Revolving Afghanistan !


Pakistan has helped in the dialogue between the Taliban and the US in Abu Dhabi, Pakistan Prime Minister Imran Khan said in a tweet on Tuesday. He expressed hope that “this leads to peace and ends almost three decades of suffering of the brave Afghan people”. Khan also assured that “Pakistan will be doing everything within its power to further the peace process”. This is not the first time that Pakistan has enabled a dialogue between Taliban and the US but so far the process has hardly made any conspicuous progress. In fact the dialogue has invariably broken down as the differences between the parties have turned out to be irreconcilable.

Would the situation now be any different? It seems unlikely. For one. Taliban is now in much stronger position than it was earlier. It controls 40 percent of the country, so it would bargain for a lion’s share in the post-settlement power structure of the country. Would the US be inclined to concede this? It is difficult to expect it during the reign of Donald Trump, even though the president seems desperate to leave the war-torn country.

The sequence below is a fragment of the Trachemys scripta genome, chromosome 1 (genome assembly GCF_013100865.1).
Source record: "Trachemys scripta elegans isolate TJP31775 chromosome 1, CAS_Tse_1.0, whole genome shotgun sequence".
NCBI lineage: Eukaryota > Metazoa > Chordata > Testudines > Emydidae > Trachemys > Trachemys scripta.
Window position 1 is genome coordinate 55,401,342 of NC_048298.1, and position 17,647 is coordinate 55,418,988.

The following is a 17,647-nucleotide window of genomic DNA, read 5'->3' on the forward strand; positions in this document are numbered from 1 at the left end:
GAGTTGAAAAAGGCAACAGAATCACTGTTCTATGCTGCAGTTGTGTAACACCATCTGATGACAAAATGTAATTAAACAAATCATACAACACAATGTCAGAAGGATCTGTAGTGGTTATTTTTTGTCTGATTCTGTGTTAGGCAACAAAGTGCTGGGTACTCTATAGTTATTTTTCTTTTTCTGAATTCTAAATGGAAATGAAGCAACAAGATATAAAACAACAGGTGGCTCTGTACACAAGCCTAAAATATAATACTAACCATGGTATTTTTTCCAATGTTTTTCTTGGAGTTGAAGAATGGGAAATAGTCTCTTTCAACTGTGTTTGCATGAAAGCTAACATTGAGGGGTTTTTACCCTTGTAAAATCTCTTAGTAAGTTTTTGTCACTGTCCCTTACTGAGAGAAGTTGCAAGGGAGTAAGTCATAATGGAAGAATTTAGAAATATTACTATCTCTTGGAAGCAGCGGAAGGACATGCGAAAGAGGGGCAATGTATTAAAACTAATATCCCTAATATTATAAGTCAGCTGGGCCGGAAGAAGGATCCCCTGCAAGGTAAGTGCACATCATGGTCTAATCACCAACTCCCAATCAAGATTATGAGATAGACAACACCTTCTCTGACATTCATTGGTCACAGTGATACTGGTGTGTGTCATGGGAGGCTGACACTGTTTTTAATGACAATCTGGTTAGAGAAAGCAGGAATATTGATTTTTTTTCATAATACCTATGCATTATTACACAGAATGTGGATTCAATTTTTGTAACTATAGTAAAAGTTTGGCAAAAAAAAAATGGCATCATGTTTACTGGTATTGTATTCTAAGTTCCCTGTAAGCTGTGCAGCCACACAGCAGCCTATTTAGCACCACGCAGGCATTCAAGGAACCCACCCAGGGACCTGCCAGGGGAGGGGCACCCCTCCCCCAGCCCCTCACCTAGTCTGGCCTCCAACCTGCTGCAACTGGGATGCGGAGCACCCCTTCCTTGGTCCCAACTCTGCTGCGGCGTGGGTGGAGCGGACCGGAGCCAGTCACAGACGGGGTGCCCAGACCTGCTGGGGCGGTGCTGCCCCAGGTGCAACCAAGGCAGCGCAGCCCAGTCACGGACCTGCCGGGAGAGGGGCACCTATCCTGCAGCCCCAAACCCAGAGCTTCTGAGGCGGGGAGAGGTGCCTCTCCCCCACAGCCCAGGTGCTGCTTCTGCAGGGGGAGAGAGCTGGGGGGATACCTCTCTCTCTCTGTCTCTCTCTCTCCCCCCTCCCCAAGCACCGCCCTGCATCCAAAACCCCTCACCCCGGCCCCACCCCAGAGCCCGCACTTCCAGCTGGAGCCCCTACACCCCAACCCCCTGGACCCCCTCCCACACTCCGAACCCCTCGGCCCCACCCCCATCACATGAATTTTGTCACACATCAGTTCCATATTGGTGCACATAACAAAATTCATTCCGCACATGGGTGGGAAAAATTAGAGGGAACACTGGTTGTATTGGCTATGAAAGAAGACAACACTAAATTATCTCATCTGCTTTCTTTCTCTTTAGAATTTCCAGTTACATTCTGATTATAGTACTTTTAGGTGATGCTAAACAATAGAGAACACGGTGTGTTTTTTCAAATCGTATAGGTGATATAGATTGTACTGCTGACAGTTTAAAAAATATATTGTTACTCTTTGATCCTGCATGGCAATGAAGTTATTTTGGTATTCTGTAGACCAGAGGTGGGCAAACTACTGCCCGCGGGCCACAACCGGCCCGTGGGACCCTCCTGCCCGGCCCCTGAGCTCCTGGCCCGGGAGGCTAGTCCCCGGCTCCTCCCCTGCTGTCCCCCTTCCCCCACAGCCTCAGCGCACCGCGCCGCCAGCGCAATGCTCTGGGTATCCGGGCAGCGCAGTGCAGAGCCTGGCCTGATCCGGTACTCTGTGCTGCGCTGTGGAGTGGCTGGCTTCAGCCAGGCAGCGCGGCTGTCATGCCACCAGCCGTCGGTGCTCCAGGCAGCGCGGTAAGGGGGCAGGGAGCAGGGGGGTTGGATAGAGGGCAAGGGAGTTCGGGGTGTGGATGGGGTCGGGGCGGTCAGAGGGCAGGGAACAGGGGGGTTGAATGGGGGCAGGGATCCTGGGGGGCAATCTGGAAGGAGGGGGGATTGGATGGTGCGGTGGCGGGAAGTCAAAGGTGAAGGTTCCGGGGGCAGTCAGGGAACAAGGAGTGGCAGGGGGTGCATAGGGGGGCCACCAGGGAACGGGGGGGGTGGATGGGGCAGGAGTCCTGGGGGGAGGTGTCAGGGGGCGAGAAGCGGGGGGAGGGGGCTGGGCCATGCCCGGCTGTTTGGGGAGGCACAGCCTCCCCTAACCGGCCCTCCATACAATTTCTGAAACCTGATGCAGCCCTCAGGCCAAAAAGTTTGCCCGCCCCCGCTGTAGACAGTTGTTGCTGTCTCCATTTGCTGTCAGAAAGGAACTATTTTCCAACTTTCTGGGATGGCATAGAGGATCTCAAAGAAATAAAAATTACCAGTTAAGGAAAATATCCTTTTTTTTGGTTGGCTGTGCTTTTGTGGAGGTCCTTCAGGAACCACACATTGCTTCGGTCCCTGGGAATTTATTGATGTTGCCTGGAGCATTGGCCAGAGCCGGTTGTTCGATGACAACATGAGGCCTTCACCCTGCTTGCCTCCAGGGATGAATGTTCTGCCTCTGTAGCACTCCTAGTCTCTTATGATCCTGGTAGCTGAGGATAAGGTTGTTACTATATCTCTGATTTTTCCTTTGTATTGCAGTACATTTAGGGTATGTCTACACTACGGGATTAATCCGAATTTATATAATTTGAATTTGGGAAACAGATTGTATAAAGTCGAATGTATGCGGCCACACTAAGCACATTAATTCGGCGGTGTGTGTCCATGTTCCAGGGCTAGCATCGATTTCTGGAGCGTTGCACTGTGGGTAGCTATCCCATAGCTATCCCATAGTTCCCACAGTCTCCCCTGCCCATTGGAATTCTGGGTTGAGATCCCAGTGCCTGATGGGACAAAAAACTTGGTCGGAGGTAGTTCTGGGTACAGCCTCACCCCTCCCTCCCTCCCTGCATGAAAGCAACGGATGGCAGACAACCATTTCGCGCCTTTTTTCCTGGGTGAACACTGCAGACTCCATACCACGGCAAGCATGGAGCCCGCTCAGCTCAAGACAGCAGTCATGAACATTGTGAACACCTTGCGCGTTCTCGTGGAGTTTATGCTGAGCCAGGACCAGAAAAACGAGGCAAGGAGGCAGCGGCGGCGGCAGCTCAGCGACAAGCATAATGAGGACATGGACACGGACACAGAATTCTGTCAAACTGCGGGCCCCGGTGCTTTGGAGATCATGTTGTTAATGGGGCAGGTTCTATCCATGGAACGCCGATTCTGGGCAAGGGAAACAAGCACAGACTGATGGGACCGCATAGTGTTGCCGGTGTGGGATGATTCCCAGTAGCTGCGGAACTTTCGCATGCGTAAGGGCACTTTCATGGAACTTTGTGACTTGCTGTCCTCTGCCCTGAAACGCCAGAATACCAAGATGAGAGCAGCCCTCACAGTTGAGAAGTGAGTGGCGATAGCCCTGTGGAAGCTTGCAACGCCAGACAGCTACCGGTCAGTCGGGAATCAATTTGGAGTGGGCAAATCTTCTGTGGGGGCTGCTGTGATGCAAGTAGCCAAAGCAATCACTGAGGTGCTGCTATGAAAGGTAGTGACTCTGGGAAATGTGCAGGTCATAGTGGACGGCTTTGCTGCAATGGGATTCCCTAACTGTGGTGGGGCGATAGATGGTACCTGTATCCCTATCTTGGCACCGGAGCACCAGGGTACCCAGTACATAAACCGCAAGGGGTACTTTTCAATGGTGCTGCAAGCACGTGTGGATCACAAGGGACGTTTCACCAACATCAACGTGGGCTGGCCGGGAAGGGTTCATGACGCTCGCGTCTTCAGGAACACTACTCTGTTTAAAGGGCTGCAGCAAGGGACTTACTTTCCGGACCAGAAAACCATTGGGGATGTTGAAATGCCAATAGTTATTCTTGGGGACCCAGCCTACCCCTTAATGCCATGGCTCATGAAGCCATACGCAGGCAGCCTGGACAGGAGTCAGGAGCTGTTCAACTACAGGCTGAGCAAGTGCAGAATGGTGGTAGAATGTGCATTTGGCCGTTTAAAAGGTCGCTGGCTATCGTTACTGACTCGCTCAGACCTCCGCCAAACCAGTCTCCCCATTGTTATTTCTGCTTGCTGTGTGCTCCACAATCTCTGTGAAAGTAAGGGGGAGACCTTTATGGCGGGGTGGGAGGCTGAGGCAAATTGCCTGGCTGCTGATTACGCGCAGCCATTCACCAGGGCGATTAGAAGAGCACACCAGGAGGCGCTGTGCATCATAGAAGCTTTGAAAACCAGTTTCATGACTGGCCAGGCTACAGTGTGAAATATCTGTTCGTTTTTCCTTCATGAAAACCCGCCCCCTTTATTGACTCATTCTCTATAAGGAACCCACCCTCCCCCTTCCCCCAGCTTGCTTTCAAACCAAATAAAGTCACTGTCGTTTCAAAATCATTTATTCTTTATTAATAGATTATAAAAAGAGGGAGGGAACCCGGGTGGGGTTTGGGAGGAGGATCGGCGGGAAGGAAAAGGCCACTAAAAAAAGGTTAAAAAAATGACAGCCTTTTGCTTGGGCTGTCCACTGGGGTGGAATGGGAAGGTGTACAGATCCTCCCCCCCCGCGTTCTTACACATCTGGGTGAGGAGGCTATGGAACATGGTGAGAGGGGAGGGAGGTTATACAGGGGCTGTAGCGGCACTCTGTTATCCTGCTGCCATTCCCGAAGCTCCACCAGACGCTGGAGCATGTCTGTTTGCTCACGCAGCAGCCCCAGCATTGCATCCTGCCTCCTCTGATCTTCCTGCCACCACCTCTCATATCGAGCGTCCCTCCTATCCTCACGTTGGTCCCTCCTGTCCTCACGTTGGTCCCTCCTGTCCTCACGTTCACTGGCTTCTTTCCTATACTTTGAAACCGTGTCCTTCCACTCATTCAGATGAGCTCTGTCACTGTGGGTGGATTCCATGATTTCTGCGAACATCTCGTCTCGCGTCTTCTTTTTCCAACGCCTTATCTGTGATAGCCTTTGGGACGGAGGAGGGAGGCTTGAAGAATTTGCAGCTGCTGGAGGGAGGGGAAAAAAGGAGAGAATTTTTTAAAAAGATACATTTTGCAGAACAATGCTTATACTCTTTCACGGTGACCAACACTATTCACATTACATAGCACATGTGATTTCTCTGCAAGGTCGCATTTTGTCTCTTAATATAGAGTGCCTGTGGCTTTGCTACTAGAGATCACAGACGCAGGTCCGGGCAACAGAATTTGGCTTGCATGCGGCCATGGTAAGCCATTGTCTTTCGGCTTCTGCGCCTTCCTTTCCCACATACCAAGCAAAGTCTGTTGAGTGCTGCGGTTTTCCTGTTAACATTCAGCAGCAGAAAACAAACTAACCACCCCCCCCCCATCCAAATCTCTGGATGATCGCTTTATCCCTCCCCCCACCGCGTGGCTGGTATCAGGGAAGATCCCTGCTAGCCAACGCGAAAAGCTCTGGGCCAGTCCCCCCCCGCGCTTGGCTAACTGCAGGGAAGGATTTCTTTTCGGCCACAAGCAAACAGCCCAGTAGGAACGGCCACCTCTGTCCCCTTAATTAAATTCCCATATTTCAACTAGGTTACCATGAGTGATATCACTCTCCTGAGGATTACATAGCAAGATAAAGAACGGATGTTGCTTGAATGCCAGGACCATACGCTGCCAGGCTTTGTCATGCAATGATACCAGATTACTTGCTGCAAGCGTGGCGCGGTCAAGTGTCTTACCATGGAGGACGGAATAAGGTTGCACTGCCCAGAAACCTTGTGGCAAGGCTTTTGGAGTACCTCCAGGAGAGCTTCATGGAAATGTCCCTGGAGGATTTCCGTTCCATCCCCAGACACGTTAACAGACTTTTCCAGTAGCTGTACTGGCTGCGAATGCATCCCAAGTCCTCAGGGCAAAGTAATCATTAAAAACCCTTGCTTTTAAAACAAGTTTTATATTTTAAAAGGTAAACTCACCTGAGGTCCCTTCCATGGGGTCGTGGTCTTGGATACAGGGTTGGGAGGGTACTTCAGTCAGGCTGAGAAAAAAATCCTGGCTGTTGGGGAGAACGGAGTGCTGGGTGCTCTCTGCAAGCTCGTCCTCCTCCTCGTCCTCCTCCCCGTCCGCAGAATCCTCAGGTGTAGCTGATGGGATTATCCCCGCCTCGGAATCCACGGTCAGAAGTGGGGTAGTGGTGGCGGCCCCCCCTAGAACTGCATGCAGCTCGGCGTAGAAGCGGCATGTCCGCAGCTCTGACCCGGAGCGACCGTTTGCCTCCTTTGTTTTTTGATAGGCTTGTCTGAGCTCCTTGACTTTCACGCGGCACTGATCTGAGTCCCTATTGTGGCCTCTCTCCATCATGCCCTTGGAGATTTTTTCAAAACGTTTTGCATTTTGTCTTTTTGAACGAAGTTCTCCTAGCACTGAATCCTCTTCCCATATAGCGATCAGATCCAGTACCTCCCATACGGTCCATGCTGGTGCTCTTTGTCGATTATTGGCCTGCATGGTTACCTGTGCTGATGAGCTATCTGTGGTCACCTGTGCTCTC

However, the Taliban-US dialogue has dynamics and dimensions that go beyond the two parties: it has linkages with the regional geo-politics. The neighbouring countries have a direct stake in its outcome. So, a grand reconciliation will not only have to satisfy the Taliban and the US but its terms should be mindful of the sensitivities and the interests of the neighbours too. And the two neighbours who would be most sensitive to such terms will be India and Pakistan. Pakistan sees India’s presence in Afghanistan as its encirclement and India, on the other hand,  needs this presence to deny Pakistan its purported strategic depth.

So, the peace in Kabul will be highly unlikely if the two countries work at cross-purposes. India and Pakistan need to cooperate to make the ongoing peace efforts in Afghanistan successful. But it is this part of the Afghan dialogue that Washington has hardly sought to promote.  An India, Pakistan engagement is critical to peace in Afghanistan. But this engagement is unlikely to succeed unless the two counties take concrete steps to resolve the Kashmir issue.

The problem with the regional problems in South Asia is that they can’t be tackled in isolation. The factors underpinning them are both local and regional. So, a solution that focusses exclusively on one of the problems is unlikely to succeed and will come unstuck sooner or later. Afghanistan solution has to be a part of an integrated approach to the region’s festering issues for it to succeed. The US can only be oblivious to this fact to its detriment.

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